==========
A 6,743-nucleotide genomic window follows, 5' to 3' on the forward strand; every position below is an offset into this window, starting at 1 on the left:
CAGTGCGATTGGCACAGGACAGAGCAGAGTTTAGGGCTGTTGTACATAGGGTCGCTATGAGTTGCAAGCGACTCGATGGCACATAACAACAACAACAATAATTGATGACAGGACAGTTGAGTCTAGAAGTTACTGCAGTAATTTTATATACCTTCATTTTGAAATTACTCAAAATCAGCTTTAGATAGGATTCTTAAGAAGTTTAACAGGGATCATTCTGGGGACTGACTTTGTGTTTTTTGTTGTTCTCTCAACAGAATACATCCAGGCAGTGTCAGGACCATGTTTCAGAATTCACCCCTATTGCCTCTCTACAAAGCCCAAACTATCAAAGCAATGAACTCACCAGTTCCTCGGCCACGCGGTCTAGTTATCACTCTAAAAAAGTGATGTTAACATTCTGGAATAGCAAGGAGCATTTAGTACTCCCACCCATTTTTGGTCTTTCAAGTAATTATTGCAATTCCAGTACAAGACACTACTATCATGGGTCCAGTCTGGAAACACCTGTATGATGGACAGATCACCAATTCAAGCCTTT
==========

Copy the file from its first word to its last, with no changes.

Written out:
A 6,743-nucleotide genomic window follows, 5' to 3' on the forward strand; every position below is an offset into this window, starting at 1 on the left:
CAGTGCGATTGGCACAGGACAGAGCAGAGTTTAGGGCTGTTGTACATAGGGTCGCTATGAGTTGCAAGCGACTCGATGGCACATAACAACAACAACAATAATTGATGACAGGACAGTTGAGTCTAGAAGTTACTGCAGTAATTTTATATACCTTCATTTTGAAATTACTCAAAATCAGCTTTAGATAGGATTCTTAAGAAGTTTAACAGGGATCATTCTGGGGACTGACTTTGTGTTTTTTGTTGTTCTCTCAACAGAATACATCCAGGCAGTGTCAGGACCATGTTTCAGAATTCACCCCTATTGCCTCTCTACAAAGCCCAAACTATCAAAGCAATGAACTCACCAGTTCCTCGGCCACGCGGTCTAGTTATCACTCTAAAAAAGTGATGTTAACATTCTGGAATAGCAAGGAGCATTTAGTACTCCCACCCATTTTTGGTCTTTCAAGTAATTATTGCAATTCCAGTACAAGACACTACTATCATGGGTCCAGTCTGGAAACACCTGTATGATGGACAGATCACCAATTCAAGCCTTT